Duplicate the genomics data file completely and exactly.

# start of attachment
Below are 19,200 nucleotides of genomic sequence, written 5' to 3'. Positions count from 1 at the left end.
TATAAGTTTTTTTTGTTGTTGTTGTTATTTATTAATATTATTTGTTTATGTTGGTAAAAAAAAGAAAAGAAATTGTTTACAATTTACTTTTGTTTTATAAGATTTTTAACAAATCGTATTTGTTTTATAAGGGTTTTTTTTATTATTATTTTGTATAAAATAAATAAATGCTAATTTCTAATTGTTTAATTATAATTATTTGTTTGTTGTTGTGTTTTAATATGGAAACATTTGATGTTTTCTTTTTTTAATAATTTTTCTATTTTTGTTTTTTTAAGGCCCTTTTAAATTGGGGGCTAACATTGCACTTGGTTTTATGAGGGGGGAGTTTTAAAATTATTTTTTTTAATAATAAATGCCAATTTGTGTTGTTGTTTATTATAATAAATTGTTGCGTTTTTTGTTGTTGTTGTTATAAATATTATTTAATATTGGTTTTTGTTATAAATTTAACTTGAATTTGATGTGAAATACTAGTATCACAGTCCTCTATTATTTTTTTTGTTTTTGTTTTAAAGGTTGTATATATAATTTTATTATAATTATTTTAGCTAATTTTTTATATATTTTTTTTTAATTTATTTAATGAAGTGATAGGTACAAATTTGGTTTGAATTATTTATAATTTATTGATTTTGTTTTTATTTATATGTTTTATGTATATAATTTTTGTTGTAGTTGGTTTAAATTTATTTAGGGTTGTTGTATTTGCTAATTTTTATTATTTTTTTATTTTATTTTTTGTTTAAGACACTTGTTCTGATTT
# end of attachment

Below are 19,200 nucleotides of genomic sequence, written 5' to 3'. Positions count from 1 at the left end.
TATAAGTTTTTTTTGTTGTTGTTGTTATTTATTAATATTATTTGTTTATGTTGGTAAAAAAAAGAAAAGAAATTGTTTACAATTTACTTTTGTTTTATAAGATTTTTAACAAATCGTATTTGTTTTATAAGGGTTTTTTTTATTATTATTTTGTATAAAATAAATAAATGCTAATTTCTAATTGTTTAATTATAATTATTTGTTTGTTGTTGTGTTTTAATATGGAAACATTTGATGTTTTCTTTTTTTAATAATTTTTCTATTTTTGTTTTTTTAAGGCCCTTTTAAATTGGGGGCTAACATTGCACTTGGTTTTATGAGGGGGGAGTTTTAAAATTATTTTTTTTAATAATAAATGCCAATTTGTGTTGTTGTTTATTATAATAAATTGTTGCGTTTTTTGTTGTTGTTGTTATAAATATTATTTAATATTGGTTTTTGTTATAAATTTAACTTGAATTTGATGTGAAATACTAGTATCACAGTCCTCTATTATTTTTTTTGTTTTTGTTTTAAAGGTTGTATATATAATTTTATTATAATTATTTTAGCTAATTTTTTATATATTTTTTTTTAATTTATTTAATGAAGTGATAGGTACAAATTTGGTTTGAATTATTTATAATTTATTGATTTTGTTTTTATTTATATGTTTTATGTATATAATTTTTGTTGTAGTTGGTTTAAATTTATTTAGGGTTGTTGTATTTGCTAATTTTTATTATTTTTTTATTTTATTTTTTGTTTAAGACACTTGTTCTGATTT